Tom Pridham is a Public Affairs Consultant.

Both Charlotte Gill’s recent piece and Gavin Barwell’s response are clearly right to identify Keir Starmer as a marked improvement on his predecessor.

Recent polling by Ipsos Mori indicates that Starmer – with a net satisfaction score of +31 – is the most popular Leader of the Opposition since Tony Blair. Gill calls into question Starmer’s ability to retain popularity in the long run, due in particular to his advocacy of a second referendum and a desire among voters for clear messages over “forensic brilliance”.

Whilst acknowledging the narrow path to a Labour majority, Barwell implores Conservatives not to underestimate Starmer, pointing rightly to the repelling effect of Corbyn no longer being a factor and the possibility of Labour opening up a new path to victory through London and the South, making it less reliant on the ‘Red Wall’.

However, he also argues that – in the event of a hung parliament – the minority parties would be more amenable to supporting Labour. Whilst undoubtedly true, it is this very fact, and the double lock shutting out Labour that it creates, which makes a Starmer-led government much less likely.

Although Labour’s loss of the ‘Red Wall’ was devastating for the party, its decline in Scotland has been more damaging. Not only has it lost dozens of safe seats that previously formed the core of the parliamentary party, it is now structurally reliant on the SNP to stand a chance of entering government.

Labour would need to gain 123 seats to reach 325 at the next election. Number 123 on Labour’s target list is South Ribble, currently held by the Conservative Katherine Fletcher with a majority of 11,199 – this would require a swing of roughly 10.5 per cent. The scale of this task means that Labour’s only realistic route to government is in a minority, relying on the SNP for support.

This prospect has proved unpopular with voters in England. In 2015, the Conservative Party used the prospect of a Labour-SNP coalition very effectively, with this dynamic one of the key factors in David Cameron’s surprise victory. In 2017, the possibility of a hung parliament was not seen as realistic and – with a large Tory majority seen as inevitable – many voters felt like they had a ‘free hit’. In 2019, the Conservatives benefited from the fact that Labour only needed to gain a handful of seats to enter government, enhancing the threat not only from Corbyn himself but a minority Labour government, reliant on the SNP.

One other possibility would be for Labour to bank on a resurgence of the Liberal Democrats, a much less threatening prospect than the SNP. Whilst fanciful in the current environment, it is far from impossible and the party has shown an ability to rebuild before.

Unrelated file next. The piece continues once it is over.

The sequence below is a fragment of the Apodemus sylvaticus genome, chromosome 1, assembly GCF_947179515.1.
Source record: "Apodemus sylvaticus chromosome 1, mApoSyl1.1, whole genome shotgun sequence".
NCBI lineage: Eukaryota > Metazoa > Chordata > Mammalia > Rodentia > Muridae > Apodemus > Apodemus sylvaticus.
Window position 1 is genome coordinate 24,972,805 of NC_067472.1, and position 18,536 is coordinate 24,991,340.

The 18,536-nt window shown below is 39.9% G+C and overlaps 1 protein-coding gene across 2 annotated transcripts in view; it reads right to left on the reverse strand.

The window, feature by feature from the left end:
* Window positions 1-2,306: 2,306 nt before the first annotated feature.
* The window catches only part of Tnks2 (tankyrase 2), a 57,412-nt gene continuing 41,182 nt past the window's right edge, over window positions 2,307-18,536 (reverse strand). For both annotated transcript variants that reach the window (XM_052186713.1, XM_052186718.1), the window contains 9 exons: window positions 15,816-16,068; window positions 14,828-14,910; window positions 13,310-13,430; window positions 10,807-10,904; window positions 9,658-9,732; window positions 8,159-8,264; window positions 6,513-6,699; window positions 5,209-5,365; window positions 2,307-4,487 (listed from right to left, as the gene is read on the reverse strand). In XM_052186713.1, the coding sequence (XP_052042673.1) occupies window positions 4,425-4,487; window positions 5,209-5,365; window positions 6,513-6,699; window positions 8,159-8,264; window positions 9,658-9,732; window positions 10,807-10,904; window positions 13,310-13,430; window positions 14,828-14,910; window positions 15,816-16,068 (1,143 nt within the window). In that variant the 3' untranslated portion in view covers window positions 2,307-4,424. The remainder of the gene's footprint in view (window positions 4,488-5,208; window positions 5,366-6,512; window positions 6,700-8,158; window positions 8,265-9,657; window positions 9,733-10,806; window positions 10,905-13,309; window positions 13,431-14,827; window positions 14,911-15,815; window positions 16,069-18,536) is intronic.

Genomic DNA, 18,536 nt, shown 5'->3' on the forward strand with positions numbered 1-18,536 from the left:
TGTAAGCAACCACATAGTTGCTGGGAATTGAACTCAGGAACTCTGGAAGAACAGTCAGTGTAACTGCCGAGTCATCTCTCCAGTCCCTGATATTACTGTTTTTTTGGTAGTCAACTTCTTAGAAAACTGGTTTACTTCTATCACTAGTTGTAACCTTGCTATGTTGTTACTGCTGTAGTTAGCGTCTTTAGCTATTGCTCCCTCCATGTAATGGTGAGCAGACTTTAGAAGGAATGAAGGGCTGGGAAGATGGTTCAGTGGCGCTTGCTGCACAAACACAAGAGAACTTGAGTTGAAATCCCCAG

However, this presents the possibility of Labour and the Liberal Democrats coming into direct competition for the same group of voters, blunting the other’s ability to take seats from the Conservatives. Despite suffering four election defeats in a row, Labour has made gains in urban, culturally liberal areas that voted strongly to remain. This has now begun to spill out to areas such as Canterbury, which has seen an influx of voters escaping the high living costs of London. This trend could extend to other parts of the South East, particularly if the COVID-19 pandemic makes home-working more commonplace and decreases the need for middle class professionals to commute to the office.

However, these seats are exactly the kind of seats that the Liberal Democrats will also be targeting – affluent, middle class, remain-voting and socially liberal. This makes it incredibly difficult for Labour and the Liberal Democrats to get to a position where they could govern together without relying on the SNP.

This presents a difficult situation for Labour in an election campaign. If Starmer is perceived as performing well (which appears very possible) and the polls narrow, then Labour will be seen as having a realistic prospect of entering government.

However the distribution of party support means that Labour surging to a majority in one electoral cycle is simply not a realistic prospect. If Starmer does improve Labour’s polling position going into the next election, he therefore increases the potency of the Conservative argument about the danger of the SNP. It is this structural reality – and its strength as a campaigning message – that is likely to do much more harm to Starmer’s chances of becoming Prime Minister than any personal failing on his part.